The Michigan Court of Appeals recently decided a case involving dental hygiene to change custody, affirming the trial court’s decision that there was neither proper cause or a change of circumstances sufficient to warrant a change of custody.
In the case of Kelly v. Johnson, Michigan Court of Appeals Case No. 334144, the father was awarded physical custody of the minor child when the mother returned to school. The parties were awarded joint legal custody, which awards a parent with decision making authority and access to educational, medical, religious and other legal decisions regarding a child.
Is brushing and flossing a change of circumstances?
When the mother visited the child in October 2016, the child told her he had a toothache and the mother told the father to take the child to the dentist. After realizing the father did not take the child to the dentist, the mother filed a motion to change custody.
When petitioning a court to change custody, the first step is to provide evidence that there is either proper cause or a change of circumstances sufficient to warrant a review of custody. Proper cause or a change of circumstances are a threshold requirement, a first step. Simply put, a court will not reexamine a custody award until after it makes a determination of proper cause or a change of circumstances.
On appeal the mother argued the father’s failure to provide the child with proper dental care was a sufficient change of circumstances to warrant a review of child custody.
Proper cause or a change of circumstances law.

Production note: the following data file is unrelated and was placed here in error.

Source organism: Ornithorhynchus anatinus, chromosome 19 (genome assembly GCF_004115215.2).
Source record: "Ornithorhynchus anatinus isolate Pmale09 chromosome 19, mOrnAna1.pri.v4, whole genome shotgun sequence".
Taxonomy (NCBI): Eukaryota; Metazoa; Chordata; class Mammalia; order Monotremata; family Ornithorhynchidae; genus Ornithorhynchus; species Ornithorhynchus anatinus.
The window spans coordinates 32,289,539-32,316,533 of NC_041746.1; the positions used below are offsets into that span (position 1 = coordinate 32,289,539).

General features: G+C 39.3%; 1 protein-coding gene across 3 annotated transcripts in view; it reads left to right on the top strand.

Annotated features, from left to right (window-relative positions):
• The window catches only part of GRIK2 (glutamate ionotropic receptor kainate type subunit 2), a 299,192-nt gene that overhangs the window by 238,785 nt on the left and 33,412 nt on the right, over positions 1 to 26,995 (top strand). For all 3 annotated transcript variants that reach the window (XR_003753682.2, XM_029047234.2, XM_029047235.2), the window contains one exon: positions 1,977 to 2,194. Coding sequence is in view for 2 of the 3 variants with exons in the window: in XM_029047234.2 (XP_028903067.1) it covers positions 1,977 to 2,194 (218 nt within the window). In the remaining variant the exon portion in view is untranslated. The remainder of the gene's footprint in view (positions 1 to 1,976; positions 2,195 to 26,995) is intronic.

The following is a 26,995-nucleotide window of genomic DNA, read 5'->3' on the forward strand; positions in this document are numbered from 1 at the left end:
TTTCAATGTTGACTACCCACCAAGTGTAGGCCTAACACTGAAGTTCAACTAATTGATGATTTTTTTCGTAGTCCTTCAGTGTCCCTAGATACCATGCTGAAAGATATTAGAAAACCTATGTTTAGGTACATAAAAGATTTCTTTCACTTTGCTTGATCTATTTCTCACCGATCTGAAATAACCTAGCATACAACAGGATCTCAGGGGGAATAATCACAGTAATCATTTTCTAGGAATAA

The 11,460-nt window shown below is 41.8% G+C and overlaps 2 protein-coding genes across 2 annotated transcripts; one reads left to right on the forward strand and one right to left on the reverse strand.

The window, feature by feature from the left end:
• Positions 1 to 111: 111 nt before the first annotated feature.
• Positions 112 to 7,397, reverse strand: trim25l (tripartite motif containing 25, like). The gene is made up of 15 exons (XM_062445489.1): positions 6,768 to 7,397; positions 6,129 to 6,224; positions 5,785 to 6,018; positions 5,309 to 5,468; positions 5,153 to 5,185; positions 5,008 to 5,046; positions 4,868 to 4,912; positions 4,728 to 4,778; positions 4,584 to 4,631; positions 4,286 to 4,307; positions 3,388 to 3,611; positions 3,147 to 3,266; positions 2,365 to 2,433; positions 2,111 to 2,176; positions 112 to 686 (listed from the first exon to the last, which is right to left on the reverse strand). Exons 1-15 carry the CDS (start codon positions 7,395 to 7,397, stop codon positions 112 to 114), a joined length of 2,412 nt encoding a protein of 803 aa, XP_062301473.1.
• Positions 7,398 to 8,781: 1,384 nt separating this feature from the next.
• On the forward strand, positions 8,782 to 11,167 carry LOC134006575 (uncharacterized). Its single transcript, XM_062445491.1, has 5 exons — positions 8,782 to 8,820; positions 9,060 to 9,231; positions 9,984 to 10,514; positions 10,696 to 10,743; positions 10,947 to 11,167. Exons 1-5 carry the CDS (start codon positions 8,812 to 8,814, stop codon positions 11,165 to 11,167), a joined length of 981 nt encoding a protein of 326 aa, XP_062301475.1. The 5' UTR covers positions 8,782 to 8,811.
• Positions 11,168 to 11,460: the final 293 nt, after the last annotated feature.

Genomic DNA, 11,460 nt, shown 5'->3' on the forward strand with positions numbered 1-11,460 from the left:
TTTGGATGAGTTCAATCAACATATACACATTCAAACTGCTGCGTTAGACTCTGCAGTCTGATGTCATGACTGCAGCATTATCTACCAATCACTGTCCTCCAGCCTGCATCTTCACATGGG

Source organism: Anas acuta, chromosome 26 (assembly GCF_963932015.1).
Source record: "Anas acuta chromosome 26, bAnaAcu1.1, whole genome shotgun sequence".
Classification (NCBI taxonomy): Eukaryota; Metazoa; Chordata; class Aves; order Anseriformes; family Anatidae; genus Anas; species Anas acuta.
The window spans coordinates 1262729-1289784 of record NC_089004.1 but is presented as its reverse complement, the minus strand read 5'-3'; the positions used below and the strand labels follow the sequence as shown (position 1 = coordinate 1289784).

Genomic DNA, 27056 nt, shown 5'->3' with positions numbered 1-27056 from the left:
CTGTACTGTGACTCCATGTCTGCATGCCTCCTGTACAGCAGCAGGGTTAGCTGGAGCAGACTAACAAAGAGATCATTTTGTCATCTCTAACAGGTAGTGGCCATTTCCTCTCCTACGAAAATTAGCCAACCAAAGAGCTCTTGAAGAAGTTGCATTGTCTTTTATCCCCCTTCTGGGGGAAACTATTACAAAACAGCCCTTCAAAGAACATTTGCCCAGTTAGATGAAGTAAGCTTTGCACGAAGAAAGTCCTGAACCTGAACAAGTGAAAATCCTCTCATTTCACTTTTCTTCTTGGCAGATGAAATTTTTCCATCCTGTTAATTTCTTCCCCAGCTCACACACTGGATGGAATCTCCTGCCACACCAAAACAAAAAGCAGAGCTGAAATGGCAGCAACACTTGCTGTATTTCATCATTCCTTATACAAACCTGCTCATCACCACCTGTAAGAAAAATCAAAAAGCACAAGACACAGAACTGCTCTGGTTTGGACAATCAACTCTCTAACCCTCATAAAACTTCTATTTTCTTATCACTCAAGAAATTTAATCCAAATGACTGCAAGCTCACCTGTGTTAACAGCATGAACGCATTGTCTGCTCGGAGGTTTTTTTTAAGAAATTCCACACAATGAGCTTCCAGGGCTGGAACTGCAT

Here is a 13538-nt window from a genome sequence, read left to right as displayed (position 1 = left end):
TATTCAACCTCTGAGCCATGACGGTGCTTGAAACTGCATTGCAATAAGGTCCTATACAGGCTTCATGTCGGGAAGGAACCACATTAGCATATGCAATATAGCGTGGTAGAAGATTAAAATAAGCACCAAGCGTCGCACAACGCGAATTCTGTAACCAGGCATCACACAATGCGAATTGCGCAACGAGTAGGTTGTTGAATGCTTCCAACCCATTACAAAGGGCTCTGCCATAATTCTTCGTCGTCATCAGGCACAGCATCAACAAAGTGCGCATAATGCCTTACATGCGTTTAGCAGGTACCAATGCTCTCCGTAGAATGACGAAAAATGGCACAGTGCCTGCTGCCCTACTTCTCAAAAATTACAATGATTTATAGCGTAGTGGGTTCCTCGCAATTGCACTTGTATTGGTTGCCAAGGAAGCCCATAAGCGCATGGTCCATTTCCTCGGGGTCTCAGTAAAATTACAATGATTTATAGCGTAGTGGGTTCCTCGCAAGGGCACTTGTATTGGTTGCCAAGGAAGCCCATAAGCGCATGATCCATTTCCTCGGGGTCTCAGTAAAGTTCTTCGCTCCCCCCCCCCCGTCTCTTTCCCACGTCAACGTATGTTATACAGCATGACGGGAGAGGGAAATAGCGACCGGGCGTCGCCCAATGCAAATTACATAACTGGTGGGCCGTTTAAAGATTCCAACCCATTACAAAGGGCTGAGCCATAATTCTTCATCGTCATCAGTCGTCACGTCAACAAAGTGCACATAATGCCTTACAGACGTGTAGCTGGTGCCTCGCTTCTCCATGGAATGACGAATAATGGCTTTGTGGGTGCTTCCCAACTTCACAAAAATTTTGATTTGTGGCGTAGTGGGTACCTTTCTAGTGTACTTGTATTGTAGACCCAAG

“[T]o establish a “change of circumstances,” a movant must prove that, since the entry of the last custody order, the conditions surrounding custody of the child, which have or could have a significant effect on the child’s well-being, have materially changed.” Citing: Vodvarka v. Grasmeyer
The Michigan Court of Appeals decided that the changes to the child’s dental health did not represent a “change” as contemplated under Vodvarka, but instead involved an ongoing process of deterioration over time, and that the mother was partly blameworthy for not addressing the matter earlier. The court also held that plaintiff had not demonstrated that the dental issues had the significant impact on the child as contemplated by Vodvarka.
Brush and floss or prepare for loss? In the case of Kelly v. Johnson, the answer is no. Brushing and flossing are the responsibility of both parents when awarded joint legal custody.
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By: Daniel Findling